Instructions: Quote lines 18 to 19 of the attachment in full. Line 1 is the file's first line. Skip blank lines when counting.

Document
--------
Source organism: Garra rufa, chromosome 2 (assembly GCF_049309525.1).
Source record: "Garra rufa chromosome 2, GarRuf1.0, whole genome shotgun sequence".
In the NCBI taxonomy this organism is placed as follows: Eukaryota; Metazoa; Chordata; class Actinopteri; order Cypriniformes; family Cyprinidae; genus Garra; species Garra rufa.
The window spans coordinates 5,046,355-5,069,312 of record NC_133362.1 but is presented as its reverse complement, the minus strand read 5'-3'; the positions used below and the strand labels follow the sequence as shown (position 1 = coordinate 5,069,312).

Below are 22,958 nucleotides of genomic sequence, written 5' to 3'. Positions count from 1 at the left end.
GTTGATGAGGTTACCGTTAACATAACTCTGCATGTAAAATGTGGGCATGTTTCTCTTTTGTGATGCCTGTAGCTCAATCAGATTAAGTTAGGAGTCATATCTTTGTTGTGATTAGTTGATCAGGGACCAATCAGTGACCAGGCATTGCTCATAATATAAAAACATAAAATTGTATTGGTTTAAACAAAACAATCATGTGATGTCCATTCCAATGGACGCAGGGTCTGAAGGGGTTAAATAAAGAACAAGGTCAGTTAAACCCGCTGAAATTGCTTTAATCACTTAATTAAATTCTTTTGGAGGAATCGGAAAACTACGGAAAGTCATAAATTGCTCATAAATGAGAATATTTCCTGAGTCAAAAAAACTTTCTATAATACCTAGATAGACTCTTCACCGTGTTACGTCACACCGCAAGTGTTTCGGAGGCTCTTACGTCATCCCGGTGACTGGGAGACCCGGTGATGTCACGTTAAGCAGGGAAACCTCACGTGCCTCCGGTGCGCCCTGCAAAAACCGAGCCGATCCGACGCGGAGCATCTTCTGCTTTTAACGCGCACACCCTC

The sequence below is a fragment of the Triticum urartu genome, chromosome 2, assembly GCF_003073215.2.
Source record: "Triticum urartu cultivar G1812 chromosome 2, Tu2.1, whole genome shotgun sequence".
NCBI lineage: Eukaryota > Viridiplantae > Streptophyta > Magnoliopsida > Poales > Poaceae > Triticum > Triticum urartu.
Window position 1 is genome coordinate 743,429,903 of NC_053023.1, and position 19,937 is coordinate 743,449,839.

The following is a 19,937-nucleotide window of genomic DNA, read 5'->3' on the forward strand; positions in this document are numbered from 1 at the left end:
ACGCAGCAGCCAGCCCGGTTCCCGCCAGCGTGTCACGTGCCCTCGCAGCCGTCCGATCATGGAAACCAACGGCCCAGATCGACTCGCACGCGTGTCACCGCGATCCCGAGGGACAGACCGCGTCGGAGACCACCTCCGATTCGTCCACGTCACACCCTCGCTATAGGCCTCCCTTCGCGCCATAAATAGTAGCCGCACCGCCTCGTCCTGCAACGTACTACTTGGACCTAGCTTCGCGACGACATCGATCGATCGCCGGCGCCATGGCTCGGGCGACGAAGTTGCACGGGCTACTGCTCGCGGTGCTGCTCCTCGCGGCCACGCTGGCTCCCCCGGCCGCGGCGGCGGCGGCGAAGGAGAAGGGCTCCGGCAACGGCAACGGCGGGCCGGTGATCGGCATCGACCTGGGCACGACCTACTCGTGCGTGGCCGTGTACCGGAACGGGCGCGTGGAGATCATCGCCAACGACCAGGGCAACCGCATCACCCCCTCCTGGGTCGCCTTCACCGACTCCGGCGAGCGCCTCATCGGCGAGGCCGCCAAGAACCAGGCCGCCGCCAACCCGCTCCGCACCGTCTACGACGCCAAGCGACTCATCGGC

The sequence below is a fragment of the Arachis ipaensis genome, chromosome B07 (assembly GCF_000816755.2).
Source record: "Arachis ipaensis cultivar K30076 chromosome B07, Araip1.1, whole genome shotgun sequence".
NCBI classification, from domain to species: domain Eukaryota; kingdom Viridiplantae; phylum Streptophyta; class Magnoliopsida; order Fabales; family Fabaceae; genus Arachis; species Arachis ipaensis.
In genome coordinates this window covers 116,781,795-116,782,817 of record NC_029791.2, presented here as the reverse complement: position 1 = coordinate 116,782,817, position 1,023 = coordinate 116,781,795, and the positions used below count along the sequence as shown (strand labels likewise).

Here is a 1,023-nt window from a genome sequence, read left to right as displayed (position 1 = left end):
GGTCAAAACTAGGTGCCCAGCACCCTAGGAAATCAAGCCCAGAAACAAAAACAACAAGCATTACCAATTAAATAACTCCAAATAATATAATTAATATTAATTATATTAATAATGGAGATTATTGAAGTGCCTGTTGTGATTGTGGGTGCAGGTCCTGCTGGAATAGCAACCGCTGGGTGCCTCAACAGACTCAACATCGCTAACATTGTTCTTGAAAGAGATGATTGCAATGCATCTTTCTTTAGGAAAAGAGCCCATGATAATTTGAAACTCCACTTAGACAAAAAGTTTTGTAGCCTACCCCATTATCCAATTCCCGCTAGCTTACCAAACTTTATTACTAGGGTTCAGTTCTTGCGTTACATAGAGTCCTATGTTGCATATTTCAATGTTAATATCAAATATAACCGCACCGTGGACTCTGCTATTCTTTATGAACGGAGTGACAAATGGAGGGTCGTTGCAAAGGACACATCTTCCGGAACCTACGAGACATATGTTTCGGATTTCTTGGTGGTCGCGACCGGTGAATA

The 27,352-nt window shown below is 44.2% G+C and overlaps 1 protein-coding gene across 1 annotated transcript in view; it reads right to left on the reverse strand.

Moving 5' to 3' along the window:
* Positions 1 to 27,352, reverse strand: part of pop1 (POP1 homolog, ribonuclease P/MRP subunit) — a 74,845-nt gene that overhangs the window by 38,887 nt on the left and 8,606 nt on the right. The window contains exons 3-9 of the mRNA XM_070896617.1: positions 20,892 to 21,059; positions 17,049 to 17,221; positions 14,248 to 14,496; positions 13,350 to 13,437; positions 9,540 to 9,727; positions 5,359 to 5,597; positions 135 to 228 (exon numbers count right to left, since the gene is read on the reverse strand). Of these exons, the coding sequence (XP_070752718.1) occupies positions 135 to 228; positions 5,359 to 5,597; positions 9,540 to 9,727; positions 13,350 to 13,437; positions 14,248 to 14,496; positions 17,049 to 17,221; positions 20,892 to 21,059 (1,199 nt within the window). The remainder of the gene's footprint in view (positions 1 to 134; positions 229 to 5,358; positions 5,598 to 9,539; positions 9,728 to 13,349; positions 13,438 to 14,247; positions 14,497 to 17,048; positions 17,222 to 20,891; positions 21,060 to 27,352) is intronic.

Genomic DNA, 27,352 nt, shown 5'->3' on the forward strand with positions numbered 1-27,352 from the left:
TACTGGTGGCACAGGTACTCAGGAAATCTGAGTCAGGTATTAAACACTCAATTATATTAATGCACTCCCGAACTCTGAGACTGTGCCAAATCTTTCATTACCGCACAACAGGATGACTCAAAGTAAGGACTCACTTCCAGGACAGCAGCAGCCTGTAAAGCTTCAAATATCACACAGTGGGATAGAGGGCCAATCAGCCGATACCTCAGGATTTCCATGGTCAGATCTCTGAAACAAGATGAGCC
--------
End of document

GGTCAAAACTAGGTGCCCAGCACCCTAGGAAATCAAGCCCAGAAACAAAAACAACAAGCATTACCAATTAAATAACTCCAAATAATATAATTAATATTAATTATATTAATAATGGAGATTATTGAAGTGCCTGTTGTGATTGTGGGTGCAGGTCCTGCTGGAATAGCAACCGCTGGGTGCCTCAACAGACTCAACATCGCTAACATTGTTCTTGAAAGAGATGATTGCAATGCATCTTTCTTTAGGAAAAGAGCCCATGATAATTTGAAACTCCACTTAGACAAAAAGTTTTGTAGCCTACCCCATTATCCAATTCCCGCTAGCTTACCAAACTTTATTACTAGGGTTCAGTTCTTGCGTTACATAGAGTCCTATGTTGCATATTTCAATGTTAATATCAAATATAACCGCACCGTGGACTCTGCTATTCTTTATGAACGGAGTGACAAATGGAGGGTCGTTGCAAAGGACACATCTTCCGGAACCTACGAGACATATGTTTCGGATTTCTTGGTGGTCGCGACCGGTGAATA

The 27,352-nt window shown below is 44.2% G+C and overlaps 1 protein-coding gene across 1 annotated transcript in view; it reads right to left on the reverse strand.